Charles Q. Choi,
March 24, 2011
Roughly one out of every 37 to one out of every 70 sunlike stars in the sky might harbor an alien Earth, a new study reveals.
These findings hint that billions of Earthlike planets might exist in our galaxy, researchers added.
These new calculations are based in data from the Kepler space telescope, which in February wowed the globe by revealing more than 1,200 possible alien worlds, including 68 potentially Earth-size planets. The spacecraft does so by looking for the dimming that occurs when a world transits or moves in front of a star.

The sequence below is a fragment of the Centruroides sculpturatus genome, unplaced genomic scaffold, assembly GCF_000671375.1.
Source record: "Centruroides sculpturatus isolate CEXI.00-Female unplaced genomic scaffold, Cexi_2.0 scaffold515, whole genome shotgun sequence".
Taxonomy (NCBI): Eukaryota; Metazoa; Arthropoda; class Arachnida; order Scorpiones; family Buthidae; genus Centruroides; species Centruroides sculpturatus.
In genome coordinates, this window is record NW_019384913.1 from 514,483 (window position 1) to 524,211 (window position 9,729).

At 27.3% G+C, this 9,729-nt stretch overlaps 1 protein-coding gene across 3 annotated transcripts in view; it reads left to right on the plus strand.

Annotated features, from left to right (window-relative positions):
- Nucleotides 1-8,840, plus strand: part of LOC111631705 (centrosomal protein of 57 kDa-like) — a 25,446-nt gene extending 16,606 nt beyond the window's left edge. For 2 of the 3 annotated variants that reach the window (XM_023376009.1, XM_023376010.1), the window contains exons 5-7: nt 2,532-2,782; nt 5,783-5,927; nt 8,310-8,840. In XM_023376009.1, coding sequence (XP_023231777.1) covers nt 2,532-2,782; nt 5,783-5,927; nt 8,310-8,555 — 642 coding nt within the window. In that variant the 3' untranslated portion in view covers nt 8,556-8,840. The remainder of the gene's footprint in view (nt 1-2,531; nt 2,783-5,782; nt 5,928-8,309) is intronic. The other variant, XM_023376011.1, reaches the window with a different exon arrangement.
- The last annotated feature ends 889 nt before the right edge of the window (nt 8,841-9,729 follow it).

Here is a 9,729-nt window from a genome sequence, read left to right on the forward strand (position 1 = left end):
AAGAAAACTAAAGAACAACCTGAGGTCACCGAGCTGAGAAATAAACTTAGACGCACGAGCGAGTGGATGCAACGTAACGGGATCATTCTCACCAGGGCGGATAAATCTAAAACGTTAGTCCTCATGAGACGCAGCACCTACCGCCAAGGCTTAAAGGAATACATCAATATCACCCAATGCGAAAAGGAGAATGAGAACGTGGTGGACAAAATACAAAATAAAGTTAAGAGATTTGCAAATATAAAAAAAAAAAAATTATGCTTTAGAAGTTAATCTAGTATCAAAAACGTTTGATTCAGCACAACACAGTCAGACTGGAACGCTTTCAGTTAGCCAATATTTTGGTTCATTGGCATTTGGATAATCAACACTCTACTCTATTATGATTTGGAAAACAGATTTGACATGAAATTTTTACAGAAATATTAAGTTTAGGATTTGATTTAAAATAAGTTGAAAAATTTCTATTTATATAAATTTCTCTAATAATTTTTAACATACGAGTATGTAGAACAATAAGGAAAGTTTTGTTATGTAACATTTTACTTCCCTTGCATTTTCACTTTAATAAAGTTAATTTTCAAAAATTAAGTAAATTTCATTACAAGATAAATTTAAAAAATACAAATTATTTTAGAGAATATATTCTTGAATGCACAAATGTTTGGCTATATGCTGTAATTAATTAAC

Scientists at NASA’s Jet Propulsion Laboratory in Pasadena, Calif., focused on roughly Earth-size planets within the habitable zones of their stars — that is, orbits where liquid water can exist on the surfaces of those worlds. [The Strangest Alien Planets]
After the researchers analyzed the four months of data in this initial batch of readings from Kepler, they determined that 1.4 to 2.7 percent of all sunlike stars are expected to have Earthlike planets — ones that are between 0.8 and two times Earth’s diameter and within the habitable zones of their stars.
This article was posted: Thursday, March 24, 2011 at 4:52 am